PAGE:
I really meant to post up my battle reports for the Gathering last week but, I got lazy. Here is a quick over-view of each of my games along with a few photos.
Game 1 "Artifact" vs Moria Goblins (Jeremy)
The first game of the event was a cool themed match between my Dwarf army and Jeremy's Goblins. The scenario was "Artifact" which is a modified "Seize the Prize" scenario. There is an objective in the center of the table and you need to dig it up and carry it off the opponent's table edge.
Being the first game of the event and facing the Cave Drake I must admit to being a little distracted. During the deployment phase I was really only thinking about how to not get smashed by the Drake. I actually did not start thinking about the scenario until about turn three when Jeremy's Wargs dug up the artifact. By the time this had happened I had over committed my army on the right and allowed a big gap to open on the left in front of the Drake. With the Wargs now racing for my baseline behind the Drake I had to make a quick redirect of my force to block. This is not very easy to do with Dwarves.
I did manage to tie up the Drake and the Wargs for several turns of hard fighting. This allowed me to deal a lot of damage to the Goblins on my right as well as redirect my center. I actually managed to take the artifact away from the Wargs but this was not going to last long. Jeremy took it back and was only a few inches from getting off the table. By this time both armies were broken so it would come down to some key courage tests. In the end Jeremy was able to pass a courage test with one of the Golbins with the artifact and exit the table. This was a fantastic game and a good start to the event.
Result - Minor Loss
Game 2 "Domination" vs. Corsairs (Chris T)
Game two was a modified Domination scenario. In this scenario there are three objective markers place diagonally across the table. The armies are them deployed diagonally from opposing corners. Chris had a truly stunning Corsairs army with a budget Wraith on a horse. I have played against Corsairs several times so I knew most of the tricks. I also knew the army was much tougher than you might think.
The first few turns were uneventful, just moving towards objectives and some very ineffective Dwarf volley fire. With the slow speed of my army I knew I could not contest all three objectives so I focused my efforts on the center and the left. Chris would take the right objective and hold it uncontested for nearly the entire game. This meant I was down one objective from early in the game. As our armies closed the gap the shooting of the Corsairs started to take a tole. Crossbows and throwing weapons accounted for 12 dead Dwarves before I took any of his models out of action. It makes thinks tough when you spot someone 12 kills and you are starting with almost equal size armies.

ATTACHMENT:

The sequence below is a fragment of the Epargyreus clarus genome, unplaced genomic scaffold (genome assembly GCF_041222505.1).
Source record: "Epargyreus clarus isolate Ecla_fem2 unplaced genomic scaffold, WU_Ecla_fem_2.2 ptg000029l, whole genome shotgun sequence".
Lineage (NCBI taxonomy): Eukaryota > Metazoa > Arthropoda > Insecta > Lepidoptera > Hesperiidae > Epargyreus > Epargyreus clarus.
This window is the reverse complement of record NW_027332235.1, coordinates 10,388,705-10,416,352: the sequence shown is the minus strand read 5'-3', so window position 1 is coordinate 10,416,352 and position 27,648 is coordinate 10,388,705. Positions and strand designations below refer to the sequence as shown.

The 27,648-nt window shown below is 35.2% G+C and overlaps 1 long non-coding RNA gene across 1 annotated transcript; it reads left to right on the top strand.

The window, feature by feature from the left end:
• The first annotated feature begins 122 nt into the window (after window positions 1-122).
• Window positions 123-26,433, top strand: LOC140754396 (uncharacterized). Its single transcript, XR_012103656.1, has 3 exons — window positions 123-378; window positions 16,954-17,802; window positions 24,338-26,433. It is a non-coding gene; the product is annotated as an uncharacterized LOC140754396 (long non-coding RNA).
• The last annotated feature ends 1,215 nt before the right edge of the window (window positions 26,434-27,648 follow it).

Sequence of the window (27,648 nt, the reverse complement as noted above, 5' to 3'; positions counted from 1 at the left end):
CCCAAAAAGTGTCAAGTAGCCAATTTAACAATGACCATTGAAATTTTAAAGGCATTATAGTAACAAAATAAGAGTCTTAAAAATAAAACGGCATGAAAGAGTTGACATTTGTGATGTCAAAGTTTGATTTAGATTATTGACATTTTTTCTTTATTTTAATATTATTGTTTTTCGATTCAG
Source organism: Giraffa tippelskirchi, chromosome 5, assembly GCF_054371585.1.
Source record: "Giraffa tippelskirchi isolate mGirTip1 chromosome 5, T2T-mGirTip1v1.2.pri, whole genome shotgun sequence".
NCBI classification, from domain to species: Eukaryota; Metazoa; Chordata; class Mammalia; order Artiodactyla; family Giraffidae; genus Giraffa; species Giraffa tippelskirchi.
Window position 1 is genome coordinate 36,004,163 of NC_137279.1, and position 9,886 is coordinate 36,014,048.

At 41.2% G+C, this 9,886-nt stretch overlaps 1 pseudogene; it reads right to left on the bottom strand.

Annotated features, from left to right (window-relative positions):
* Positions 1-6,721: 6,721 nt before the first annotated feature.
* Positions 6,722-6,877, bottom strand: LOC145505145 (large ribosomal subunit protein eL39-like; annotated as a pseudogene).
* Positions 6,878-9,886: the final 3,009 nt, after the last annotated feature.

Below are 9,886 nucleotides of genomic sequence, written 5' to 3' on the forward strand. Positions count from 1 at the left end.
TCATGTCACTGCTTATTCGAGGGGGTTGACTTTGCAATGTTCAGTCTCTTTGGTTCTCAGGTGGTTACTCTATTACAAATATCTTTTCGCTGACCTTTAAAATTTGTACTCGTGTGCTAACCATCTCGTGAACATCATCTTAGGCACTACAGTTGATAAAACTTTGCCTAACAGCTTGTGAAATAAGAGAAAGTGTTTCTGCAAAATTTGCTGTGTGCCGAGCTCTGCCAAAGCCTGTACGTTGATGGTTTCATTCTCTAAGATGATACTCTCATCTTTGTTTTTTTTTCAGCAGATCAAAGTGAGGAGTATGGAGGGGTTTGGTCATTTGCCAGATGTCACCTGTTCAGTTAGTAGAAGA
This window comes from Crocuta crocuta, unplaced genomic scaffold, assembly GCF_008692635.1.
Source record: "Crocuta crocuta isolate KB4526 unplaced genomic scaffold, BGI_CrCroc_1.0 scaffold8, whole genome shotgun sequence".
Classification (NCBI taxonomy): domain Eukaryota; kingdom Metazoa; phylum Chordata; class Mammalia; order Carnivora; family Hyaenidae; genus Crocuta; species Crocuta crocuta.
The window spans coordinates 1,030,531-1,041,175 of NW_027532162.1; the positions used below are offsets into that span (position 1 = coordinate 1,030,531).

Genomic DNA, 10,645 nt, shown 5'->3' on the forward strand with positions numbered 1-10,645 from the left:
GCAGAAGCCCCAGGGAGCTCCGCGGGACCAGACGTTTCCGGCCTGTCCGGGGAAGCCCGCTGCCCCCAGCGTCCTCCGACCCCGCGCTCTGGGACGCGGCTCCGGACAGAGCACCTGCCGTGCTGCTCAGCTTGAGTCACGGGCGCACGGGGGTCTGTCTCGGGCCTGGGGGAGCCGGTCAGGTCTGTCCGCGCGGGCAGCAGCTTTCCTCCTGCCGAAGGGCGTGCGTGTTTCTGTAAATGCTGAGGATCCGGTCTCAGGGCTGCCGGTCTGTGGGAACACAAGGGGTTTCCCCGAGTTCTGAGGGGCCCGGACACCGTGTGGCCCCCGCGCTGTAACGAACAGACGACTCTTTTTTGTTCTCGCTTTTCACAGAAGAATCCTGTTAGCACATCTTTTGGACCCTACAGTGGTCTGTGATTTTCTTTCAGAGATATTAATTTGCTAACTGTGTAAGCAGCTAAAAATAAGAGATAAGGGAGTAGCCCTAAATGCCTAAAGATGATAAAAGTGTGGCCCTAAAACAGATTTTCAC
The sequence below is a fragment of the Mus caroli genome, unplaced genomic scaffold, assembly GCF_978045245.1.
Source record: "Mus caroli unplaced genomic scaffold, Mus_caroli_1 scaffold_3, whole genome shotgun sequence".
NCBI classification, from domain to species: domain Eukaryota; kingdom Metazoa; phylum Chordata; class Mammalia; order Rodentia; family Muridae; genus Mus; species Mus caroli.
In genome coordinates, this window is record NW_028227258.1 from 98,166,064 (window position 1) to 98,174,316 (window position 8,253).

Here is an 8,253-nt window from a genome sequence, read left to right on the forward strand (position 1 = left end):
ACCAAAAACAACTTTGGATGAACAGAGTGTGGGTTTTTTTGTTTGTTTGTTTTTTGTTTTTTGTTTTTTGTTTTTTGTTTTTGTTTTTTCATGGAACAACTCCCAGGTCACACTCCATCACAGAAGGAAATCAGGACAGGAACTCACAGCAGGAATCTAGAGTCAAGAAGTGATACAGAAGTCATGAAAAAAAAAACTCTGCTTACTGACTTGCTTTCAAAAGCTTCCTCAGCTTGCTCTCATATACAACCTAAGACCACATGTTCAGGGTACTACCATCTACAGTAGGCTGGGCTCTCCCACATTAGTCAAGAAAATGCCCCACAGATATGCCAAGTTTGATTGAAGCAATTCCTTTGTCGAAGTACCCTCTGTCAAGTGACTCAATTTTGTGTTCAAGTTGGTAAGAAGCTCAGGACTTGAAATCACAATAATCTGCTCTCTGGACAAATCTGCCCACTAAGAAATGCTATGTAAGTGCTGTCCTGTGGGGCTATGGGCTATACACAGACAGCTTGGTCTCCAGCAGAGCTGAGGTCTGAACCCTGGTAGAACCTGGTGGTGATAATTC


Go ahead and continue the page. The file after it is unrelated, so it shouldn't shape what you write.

Chris really did a great job managing his throwing weapons and shooting but once the Dwarves made contact he had a really tough time getting past the high defense. I slowly started to make up ground and both of our armies broke on the same turn. I was truly stunned by this as I had been losing all game but now I felt like I had a chance. In this scenario once one army breaks the game may end suddenly. If the game had ended on the turn we broke Chris would have walked away with a major victory. But the game didn't end then, instead we had two bonus turns and this would prove to be the decisive factor. Chris' army's low courage meant that he lost lots of troops to failed courage tests. In fact, he lost all the troops holding the right objective leaving unoccupied. Two additional turns of fights and courage tests allowed me to capture the left objective. We both had too many troops and characters to capture the center so it remained contested.
Chris was a great guy to play against and was a great sport. On several occasions during the game he reminded me of re-rolls for my banner. This is something that I always forget to do and it did make a difference. Most people are more than willing to let you forget to do things during the game and I can understand why this happens. It is my responsibility to know my army and to use it to the best of my abilities. It was refreshing to play someone who was more concerned about having a good game rather than just getting a win.
Result - Minor Win
Game 3 "Emissary" vs. White Hand (Mike W)
The "Emissary" mission is a modified "Storm the Camp" scenario. In this scenario you must escort an special emissary model across the table and into the opponent's camp. The emissary only moves 6". This modification helps slowdown the cavalry armies and gives the foot armies a chance. I our game speed was not going to be an issue. It was going to be a slow slug-fest.